FEDERAL COURT OF AUSTRALIA
DATE OF ORDER:
THE COURT ORDERS THAT:
2. Timothy Norman and Robert Woods of Deloitte Financial Advisory Pty Ltd be appointed as joint and several liquidators of the defendant for the purposes of the winding up.
3. The defendant pay the plaintiff’s costs of this application.
Note: Entry of orders is dealt with in Rule 39.32 of the Federal Court Rules 2011.
1 The Australian Securities and Investments Commission (ASIC) seeks orders that the defendant, MyWealth Protection Pty Ltd (MyWealth Protection) be wound up on just and equitable grounds and that Timothy Norman and Robert Woods of Deloitte Financial Advisory Pty Ltd be appointed as its joint and several liquidators.
2 The application came on for hearing together with the related proceedings, Australian Securities and Investments Commission v MyWealth Manager Financial Services Pty Ltd (QUD 707 of 2019) (the Principal Proceedings). In those proceedings, Mr Mustafa Mohammed, the director of MyWealth Protection, along with other persons and entities associated with MyWealth Protection, including the company MyWealth Manager Financial Services Pty Ltd (MyWealth Manager), were all found to have conducted an unregistered managed investment scheme and to have done so without the authority of an Australian Financial Services Licence.
3 The circumstances of ASIC’s actions against those other entities appear in the reasons for judgment in Australian Securities and Investments Commission v MyWealth Manager Financial Services Pty Ltd (No 3)  FCA 1035.
4 The evidence relied upon by ASIC to support the winding up of MyWealth Protection unequivocally required its winding up and, in the absence of any opposition, the necessary orders were made in stanta. These are the reasons for the making of those orders.
5 As the reasons in the Principal Proceedings reveal, the defendants in that action established and operated an unregistered managed investment scheme. In general terms the scheme involved encouraging clients of the third defendant, 3M Financial Planning Pty Ltd, to abandon their commercial superannuation schemes, establish their own self-managed superannuation funds and invest their funds in MyWealth Manager. Mr Mohammed was also a director of that company. Unfortunately, although a significant number of persons invested in the scheme and approximately $7million was received into it, the funds were not used for the promoted purposes. The evidence established that nearly all of the investors’ funds have been misappropriated by those operating the scheme.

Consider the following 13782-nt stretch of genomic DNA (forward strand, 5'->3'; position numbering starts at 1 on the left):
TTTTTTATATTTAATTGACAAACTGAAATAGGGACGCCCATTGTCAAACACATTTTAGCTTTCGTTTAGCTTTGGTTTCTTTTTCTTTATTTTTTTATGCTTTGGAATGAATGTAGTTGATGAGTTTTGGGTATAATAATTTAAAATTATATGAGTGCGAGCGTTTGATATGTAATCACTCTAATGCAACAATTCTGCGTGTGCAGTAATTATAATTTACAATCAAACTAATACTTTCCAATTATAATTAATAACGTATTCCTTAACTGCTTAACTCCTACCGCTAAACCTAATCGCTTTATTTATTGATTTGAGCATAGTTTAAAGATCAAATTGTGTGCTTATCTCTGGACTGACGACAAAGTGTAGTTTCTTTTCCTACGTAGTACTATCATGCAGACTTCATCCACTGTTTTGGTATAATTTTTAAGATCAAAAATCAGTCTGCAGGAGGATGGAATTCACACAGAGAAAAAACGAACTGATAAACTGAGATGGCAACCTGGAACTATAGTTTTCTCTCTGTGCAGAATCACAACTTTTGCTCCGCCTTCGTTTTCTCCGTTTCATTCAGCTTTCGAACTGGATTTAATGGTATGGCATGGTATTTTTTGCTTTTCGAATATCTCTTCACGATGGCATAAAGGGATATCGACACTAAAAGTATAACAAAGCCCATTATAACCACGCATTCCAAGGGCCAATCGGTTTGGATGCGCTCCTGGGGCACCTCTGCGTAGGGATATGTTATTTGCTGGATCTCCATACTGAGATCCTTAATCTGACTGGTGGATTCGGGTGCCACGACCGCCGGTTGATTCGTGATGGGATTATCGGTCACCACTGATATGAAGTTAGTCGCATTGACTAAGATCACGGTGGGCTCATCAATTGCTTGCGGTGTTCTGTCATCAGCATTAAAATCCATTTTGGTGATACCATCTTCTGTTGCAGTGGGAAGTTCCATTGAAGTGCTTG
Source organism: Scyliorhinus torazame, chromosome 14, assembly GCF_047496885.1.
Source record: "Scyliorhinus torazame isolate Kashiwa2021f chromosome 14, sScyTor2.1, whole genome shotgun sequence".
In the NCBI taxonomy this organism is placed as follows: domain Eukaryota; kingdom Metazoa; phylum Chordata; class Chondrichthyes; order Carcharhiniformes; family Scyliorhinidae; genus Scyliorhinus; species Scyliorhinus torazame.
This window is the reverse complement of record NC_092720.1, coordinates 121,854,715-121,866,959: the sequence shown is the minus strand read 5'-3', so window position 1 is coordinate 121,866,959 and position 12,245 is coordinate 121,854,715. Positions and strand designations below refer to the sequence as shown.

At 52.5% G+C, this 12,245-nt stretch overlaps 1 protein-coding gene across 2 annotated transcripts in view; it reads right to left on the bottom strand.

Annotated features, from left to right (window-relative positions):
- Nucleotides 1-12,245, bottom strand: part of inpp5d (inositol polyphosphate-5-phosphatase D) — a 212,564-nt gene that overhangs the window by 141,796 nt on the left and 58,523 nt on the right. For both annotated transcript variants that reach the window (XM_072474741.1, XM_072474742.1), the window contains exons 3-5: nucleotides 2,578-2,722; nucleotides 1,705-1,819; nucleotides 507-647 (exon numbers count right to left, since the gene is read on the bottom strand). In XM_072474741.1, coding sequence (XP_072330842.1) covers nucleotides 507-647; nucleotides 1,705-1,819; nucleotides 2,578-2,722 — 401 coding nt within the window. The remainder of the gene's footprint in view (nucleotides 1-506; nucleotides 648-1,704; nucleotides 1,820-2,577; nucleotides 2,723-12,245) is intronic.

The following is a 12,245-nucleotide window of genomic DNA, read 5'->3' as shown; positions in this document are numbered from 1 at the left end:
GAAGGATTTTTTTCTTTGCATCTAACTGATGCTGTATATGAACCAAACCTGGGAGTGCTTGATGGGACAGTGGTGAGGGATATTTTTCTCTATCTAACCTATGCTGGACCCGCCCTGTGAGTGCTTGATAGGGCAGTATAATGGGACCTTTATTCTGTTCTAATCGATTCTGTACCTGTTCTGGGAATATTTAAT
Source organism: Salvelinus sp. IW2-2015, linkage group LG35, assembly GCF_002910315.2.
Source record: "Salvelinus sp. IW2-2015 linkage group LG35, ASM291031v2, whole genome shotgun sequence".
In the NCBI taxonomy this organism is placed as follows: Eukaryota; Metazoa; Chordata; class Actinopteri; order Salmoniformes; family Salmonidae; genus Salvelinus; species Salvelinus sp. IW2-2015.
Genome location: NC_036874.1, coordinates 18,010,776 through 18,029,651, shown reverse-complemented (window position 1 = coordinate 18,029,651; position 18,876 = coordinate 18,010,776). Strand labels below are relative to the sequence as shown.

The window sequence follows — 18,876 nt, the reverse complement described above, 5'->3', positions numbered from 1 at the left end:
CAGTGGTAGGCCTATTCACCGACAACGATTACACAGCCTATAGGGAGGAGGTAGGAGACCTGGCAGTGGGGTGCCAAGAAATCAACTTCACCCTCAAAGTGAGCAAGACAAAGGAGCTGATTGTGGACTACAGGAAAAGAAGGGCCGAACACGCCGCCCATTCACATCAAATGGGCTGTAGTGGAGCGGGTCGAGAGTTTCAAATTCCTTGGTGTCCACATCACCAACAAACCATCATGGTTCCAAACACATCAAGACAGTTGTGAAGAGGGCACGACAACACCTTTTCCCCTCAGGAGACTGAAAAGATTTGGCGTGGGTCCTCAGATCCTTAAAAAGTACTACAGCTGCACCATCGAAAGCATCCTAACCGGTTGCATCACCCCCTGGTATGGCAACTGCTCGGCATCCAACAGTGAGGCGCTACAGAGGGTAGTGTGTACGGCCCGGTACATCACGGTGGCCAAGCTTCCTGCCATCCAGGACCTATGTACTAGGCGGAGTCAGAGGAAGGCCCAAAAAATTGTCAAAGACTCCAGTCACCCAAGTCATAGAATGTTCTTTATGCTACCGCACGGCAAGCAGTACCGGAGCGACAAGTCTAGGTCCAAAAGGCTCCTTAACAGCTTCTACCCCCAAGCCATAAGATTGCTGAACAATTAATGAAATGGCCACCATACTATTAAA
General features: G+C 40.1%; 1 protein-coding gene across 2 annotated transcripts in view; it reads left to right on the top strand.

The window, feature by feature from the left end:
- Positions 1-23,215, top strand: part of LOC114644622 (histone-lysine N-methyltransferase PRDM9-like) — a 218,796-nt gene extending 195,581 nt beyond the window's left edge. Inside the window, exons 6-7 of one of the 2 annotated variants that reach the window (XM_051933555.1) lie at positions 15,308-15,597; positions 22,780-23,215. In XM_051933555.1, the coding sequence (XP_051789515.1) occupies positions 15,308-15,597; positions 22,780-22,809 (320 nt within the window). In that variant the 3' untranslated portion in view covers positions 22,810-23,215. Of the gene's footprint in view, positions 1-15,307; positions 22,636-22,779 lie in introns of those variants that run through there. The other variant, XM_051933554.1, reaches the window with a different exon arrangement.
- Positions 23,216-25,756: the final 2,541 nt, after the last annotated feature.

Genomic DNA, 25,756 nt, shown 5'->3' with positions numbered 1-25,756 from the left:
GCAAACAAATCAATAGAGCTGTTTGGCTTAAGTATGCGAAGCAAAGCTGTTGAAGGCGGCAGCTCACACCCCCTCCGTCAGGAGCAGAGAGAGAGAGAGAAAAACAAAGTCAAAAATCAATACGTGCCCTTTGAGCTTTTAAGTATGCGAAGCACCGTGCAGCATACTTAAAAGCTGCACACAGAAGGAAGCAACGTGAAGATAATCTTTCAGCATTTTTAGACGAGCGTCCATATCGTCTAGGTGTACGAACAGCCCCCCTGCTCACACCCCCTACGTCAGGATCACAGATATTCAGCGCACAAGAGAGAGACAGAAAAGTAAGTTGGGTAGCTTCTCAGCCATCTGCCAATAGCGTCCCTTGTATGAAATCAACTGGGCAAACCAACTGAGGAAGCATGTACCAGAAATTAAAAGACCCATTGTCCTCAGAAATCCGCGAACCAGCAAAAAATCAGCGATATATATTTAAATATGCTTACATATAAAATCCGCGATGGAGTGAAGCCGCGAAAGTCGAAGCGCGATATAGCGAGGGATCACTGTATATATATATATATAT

6 During the course of ASIC’s investigations into MyWealth Manager and others, which preceded the commencement of the Principal Proceedings, ASIC concluded that MyWealth Protection had been the recipient of substantial funds from the scheme. On 24 October 2019, ASIC’s investigation formally included MyWealth Protection. It was then ascertained that the company received from MyWealth Manager approximately $1.5million of funds from the scheme in the period from September 2017 until February 2019. The evidence suggests that MyWealth Protection and another company, Secure Investments Pty Ltd, used some of those funds to purchase a property at 490 Morris Road, Truganina, Victoria.
7 On 19 April 2018, MyWealth Protection was deregistered for failure to pay its annual review fee within 12 months from the due date.
8 On 3 July 2019, Mr Mohammed departed from Australia and has not returned since.
9 On 23 September 2019, an application was received by ASIC for the reinstatement of MyWealth Protection. It included a letter signed by Mr Mohammed confirming that he was a permanent resident of 22 Cayleys Road, Werribee South, Victoria. That statement was untrue when it was made and it remains untrue. The evidence before the Court shows that Mr Mohammed had been in the country for only 38 days during the 18 months prior to his departure on 3 July 2019 and, as mentioned, he has been absent since that date.
10 Nevertheless, based on Mr Mohammed’s false statement the company was reinstated the following month.
11 On 19 November 2019, ASIC brought an application for interlocutory and final injunctions against MyWealth Protection and other related persons and entities. Although it was successful against most of the related entities, it did not succeed against MyWealth Protection.